The need to write-down substantial amounts of its debt appears to be being addressed.  It should not have taken over a year of the bailout programme before this was acknowledged, and the failure to do so clearly added to the escalation of the crisis this year.

Whatever is agreed about Greece in the coming days it should reflect the reality of the market expectation for a high write-off rather than the negotiating positions of the private sector interests.

Bank Capitalisation

There have been some voices raised that the €100 billion or so of recapitalisation funding which will be agreed may not be enough and that structure of the funding may be too inflexible.  More detail needs to be provided before we can tell if this is so.  What is certain is that the higher capital provisions which will be required are essential.

This recapitalisation process is the event which the ECB and other member states worked to avoid over the last three years.  The last government was continually pushed to avoid any action which might cause a risk of contagion to banks in other countries.

It is a matter of public record confirmed by figures in many countries that we sought to write down substantial amounts of bank-related debt.  This was blocked because honouring the debt was presented as a condition of financing support for both public services and the functioning of the banking system.  Unilateral action was not taken because unilateral action was not possible.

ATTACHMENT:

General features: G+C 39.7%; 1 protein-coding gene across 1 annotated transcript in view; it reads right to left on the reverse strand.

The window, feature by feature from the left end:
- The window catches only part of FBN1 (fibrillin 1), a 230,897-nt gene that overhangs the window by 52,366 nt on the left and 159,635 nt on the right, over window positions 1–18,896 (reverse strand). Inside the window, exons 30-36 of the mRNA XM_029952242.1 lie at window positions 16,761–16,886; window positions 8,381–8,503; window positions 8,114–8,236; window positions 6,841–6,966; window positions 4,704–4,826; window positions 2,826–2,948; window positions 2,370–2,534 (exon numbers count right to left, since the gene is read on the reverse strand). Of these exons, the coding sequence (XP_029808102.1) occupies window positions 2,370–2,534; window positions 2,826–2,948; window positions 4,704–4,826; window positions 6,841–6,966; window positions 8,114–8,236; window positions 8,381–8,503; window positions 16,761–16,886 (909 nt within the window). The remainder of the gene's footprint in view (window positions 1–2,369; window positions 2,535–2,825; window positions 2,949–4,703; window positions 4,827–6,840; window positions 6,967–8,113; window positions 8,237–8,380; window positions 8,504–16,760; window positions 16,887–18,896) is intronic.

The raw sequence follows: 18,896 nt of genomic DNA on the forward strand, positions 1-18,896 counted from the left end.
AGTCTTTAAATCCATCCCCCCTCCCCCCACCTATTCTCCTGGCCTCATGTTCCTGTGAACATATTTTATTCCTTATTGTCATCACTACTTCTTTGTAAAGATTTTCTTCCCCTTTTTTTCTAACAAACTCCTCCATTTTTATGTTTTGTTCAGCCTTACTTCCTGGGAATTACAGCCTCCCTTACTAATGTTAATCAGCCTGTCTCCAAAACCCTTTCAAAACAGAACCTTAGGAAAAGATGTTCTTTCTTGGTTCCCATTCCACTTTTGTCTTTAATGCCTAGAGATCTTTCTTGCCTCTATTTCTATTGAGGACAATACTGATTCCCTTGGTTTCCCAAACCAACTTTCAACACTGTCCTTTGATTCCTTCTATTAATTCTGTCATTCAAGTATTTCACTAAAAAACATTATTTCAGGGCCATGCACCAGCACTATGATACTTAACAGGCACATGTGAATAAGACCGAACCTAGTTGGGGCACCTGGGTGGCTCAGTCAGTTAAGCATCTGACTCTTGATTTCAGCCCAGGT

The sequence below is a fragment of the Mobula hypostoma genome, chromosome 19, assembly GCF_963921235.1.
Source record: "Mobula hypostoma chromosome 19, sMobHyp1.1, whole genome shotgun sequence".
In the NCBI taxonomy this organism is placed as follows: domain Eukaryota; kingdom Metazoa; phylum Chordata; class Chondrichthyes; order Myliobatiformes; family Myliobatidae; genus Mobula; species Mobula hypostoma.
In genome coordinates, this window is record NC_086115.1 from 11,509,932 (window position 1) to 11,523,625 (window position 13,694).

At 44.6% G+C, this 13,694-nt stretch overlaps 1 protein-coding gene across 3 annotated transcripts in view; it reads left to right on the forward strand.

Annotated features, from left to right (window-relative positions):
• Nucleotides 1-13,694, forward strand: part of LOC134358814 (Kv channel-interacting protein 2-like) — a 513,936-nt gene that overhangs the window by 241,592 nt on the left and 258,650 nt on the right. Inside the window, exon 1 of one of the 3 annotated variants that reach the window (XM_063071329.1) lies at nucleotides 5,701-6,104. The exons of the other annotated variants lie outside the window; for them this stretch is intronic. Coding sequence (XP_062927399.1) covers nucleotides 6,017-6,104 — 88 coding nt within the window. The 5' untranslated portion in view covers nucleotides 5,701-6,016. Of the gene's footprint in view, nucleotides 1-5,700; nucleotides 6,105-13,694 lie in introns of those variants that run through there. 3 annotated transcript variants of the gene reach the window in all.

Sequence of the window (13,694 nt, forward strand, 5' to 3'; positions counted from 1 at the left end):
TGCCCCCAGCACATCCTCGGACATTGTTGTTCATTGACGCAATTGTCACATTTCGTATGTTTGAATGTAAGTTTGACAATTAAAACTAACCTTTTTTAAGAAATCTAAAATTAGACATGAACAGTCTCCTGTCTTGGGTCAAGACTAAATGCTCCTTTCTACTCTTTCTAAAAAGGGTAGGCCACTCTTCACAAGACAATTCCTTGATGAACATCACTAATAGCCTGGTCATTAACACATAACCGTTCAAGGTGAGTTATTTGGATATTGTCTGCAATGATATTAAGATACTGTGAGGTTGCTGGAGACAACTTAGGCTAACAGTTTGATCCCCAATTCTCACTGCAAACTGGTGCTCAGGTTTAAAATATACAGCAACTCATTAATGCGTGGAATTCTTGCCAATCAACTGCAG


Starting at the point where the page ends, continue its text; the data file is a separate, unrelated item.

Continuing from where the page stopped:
With the recapitalisation of banks elsewhere the argument against burning bondholders is no longer valid in any way.  The honouring of these debts is not required to protect the European financial system and it is not required to protect our ability to borrow.

The Taoiseach and Minister for Finance have used a dozen ways of refusing to answer the question of whether or not burning bondholders is a demand which they have placed on the table.  They have refused to state exactly what we have sought and what our arguments have been.  Most of the Cabinet thinks it’s a great laugh when they are challenged about their own words about ‘Not a Red Cent more’ for the banks.

Given that Sunday’s was the third summit in a row where the Taoiseach held no meetings or discussions in advance, his claim of yesterday to be negotiating appears barely credible.  If matters continue as they are we will see a rerun of July, where the only contribution our leaders made to the outcome was waiting on the sidelines to claim credit for decisions entirely driven by others.

If Dáil Eireann were today allowed the freedom of the Bundestag to set limits to what be agreed there is no doubt whatsoever that a burning of bank bondholders would be passed.

Ireland played its part last year by not taking unilateral action against the bondholders.  A pan-European approach to bank capital is now being agreed so Ireland has a right to demand the freedom to act.  The failure of the Taoiseach to state this clearly suggests we may pick up some crumbs but there will be little else.

Reform

One of the many dispiriting parts of the half hour yesterday when the Taoiseach kept refusing to reply to questions he was being asked about the Summit was the short mention he made about what is being discussed concerning structural reform in the Union.  All he mentioned was fiscal control – nothing about the far more important point of financial control.

The flaw at the heart of the Euro is not the absence of a single fiscal policy, it is the mandate of the ECB and the absence of proper control of the financial system.